That seems to need some real, you know, empowered role. So I’d argue it’s at NEC. I don’t know that this current White House is going to be thinking about these issues in the way the previous was, but.

STEPANOVICH: I’d just—there’s a gap there. I think that in order to think about who gets the role, you also have to first consider if the role is going to exist. You know, we had the first CTO in the Obama White House. I hope that role continues to exist. I think it’s really important. We currently don’t have a chairman for the Privacy and Civil Liberties Oversight Board. We have three commissioners at the Federal Trade Commission.

These are roles that need to be filled and respected. And so I think pushing for filling out these bodies becomes really important for the preservation of the USDS, which has played a really pivotal role in these conversations, for 18(f), which is under attack right now and I think has been very important in the transparency conversation. I think we need to make sure that these bodies continue, let along who gets to be appointed to serve in those roles.

MODERATOR: We have time for a couple more questions. Wow, stunned silence.

POLONETSKY: Well, let me throw out sort of one example of why I think sort of the fortuitous thing is what sort of ends up driving the agenda. On my first day in office as consumer affairs commissioner in my Giuliani days, I think I was, you know, January 2nd or 3rd, the mayor was inaugurated on New Year’s Day in New York. So the mayor was on his—I had just shown up. I didn’t know anything. I didn’t who or what. And somebody called into the mayor’s weekly radio show and complained that they had bought a TV for Christmas and it was the wrong type, or the wrong size. And they tried to take it back, and Circuit City was going to hit them with a 15 percent restocking fee and wasn’t that outrageous?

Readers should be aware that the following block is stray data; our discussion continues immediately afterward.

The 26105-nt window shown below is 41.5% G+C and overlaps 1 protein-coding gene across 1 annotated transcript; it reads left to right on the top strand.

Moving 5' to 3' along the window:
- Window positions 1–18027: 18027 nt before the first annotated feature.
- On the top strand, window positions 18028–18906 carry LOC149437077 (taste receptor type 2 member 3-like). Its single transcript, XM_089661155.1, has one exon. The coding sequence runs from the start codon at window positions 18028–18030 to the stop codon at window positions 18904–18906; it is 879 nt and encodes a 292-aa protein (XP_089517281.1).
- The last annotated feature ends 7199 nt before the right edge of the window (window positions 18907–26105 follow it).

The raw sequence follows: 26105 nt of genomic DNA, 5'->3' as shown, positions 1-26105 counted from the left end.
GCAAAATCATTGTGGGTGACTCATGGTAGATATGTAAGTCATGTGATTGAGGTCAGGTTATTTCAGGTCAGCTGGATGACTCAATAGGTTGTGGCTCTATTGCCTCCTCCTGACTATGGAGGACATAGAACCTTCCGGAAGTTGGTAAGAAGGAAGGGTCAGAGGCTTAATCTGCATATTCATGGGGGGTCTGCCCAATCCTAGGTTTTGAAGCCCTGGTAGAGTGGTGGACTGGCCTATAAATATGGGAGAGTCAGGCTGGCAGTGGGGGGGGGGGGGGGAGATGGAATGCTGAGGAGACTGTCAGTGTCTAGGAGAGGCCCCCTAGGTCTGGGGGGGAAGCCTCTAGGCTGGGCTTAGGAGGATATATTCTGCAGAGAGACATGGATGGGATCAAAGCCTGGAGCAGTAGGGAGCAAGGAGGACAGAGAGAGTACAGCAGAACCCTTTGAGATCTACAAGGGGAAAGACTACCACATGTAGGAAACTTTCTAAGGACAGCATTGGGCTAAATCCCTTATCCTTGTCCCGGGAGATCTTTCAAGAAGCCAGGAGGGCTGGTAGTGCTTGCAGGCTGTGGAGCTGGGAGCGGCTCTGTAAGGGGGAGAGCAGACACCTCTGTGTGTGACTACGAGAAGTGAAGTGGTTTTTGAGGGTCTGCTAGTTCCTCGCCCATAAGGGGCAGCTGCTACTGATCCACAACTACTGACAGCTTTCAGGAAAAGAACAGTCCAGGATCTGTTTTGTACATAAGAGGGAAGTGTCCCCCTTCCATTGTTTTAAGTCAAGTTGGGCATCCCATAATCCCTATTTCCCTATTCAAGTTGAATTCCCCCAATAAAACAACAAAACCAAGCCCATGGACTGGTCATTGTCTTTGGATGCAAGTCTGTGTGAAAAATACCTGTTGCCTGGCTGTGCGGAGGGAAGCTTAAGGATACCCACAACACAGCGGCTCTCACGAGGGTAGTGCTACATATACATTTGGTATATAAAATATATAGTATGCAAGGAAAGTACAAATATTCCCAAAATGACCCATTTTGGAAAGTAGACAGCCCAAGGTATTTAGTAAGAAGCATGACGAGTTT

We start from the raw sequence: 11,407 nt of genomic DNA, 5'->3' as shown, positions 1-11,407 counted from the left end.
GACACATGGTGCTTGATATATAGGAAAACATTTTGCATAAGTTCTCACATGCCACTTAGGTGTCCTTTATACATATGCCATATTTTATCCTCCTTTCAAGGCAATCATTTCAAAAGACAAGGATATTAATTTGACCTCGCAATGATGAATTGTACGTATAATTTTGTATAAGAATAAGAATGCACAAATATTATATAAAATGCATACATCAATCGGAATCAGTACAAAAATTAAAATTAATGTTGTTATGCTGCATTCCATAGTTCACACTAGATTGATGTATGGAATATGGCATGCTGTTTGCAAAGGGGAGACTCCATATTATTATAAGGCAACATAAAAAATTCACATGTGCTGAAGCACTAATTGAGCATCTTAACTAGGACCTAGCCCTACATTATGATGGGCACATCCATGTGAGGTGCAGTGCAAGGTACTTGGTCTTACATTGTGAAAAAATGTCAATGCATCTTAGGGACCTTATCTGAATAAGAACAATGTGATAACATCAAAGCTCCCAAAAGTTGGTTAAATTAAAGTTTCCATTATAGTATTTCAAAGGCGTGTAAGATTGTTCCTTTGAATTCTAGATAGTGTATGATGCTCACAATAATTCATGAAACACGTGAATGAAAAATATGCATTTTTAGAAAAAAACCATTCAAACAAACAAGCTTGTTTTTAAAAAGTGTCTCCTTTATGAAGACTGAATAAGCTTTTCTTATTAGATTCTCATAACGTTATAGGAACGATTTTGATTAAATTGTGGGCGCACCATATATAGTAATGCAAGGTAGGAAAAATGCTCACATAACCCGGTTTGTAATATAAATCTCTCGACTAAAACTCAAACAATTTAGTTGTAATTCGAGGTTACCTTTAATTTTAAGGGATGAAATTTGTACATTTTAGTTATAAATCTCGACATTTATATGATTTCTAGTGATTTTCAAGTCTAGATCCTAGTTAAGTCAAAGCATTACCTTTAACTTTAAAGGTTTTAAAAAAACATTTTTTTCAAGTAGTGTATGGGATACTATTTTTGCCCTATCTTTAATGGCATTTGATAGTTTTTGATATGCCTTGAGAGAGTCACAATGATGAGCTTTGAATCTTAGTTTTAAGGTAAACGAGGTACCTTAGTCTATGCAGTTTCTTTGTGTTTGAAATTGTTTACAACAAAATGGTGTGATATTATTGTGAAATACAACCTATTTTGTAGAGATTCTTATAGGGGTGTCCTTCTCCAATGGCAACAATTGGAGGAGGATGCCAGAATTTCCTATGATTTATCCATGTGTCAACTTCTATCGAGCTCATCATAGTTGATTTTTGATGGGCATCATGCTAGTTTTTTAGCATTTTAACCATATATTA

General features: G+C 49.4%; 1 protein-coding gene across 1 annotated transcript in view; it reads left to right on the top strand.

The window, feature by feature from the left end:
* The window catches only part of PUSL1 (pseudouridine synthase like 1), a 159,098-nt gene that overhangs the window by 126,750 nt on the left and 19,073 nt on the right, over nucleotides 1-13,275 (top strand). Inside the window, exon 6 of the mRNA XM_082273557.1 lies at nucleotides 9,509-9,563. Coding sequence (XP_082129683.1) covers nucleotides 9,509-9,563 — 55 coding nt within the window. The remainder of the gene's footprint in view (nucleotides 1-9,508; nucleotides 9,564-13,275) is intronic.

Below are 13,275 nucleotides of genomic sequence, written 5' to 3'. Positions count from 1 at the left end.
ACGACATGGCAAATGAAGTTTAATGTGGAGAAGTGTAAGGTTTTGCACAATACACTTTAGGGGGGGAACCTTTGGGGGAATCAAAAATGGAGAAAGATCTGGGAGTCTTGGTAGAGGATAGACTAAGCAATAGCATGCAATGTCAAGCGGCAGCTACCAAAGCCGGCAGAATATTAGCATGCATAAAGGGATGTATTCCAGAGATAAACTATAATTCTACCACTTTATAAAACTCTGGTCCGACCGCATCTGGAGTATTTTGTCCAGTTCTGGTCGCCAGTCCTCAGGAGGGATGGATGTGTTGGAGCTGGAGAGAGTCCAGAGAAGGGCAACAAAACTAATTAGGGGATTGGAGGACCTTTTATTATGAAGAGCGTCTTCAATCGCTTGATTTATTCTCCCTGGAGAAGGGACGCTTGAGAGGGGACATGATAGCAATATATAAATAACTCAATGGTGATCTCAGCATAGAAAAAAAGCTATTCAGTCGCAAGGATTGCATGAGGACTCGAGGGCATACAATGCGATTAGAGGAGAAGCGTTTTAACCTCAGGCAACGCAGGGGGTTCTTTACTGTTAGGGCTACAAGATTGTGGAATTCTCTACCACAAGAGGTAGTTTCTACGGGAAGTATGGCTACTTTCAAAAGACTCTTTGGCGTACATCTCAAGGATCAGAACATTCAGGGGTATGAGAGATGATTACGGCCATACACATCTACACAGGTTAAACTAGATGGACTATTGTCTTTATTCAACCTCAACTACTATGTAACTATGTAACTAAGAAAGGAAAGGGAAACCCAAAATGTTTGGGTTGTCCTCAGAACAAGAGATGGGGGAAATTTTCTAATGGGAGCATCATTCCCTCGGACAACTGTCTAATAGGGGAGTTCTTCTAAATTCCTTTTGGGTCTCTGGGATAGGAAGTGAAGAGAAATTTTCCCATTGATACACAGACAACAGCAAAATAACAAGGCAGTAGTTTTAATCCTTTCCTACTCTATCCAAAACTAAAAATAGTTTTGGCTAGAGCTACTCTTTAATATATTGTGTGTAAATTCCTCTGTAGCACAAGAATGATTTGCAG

And the mayor’s saying, what? You’re going to have to pay $200 to bring back your TV because it wasn’t the right one? That is terrible. I’m going to tell my consumer affairs commissioner to do something about it. And so my first directive was do something about that. And I’m, like, well, how do we do something about that? They were allowed to have restocking fees. And I talked to the agency senior staff and they said, well, no it’s a—I said, I don’t know. The mayor, I just started, and I’m—again, I want to make my name here. Go figure out what we can do. Go to those stores, right?

Luckily, when we showed up at the stores, the restocking fee—where was it disclosed, on the receipt. So you didn’t learn about it until after you purchased. And so we said, a-ha! (Laughter.) That’s, like, an essential term. You need to display that, like, on the register, on the front door. You didn’t so, bam, right? We brought an action in and Circuit City had to give back, you know, 8,000 people their restocking fee. It turns out the reason people were buying these TVs, why this was a new thing, is people would buy big flat-screen TVs, which were really expensive in those days, to, like, watch the Super Bowl or something and have a great frat party, and then they’d return it. So Circuit City had imposed this to sort of deal with that. So, you know, it worked out, but that was my first mission. And it was completely fortuitous, so. (Laughter.)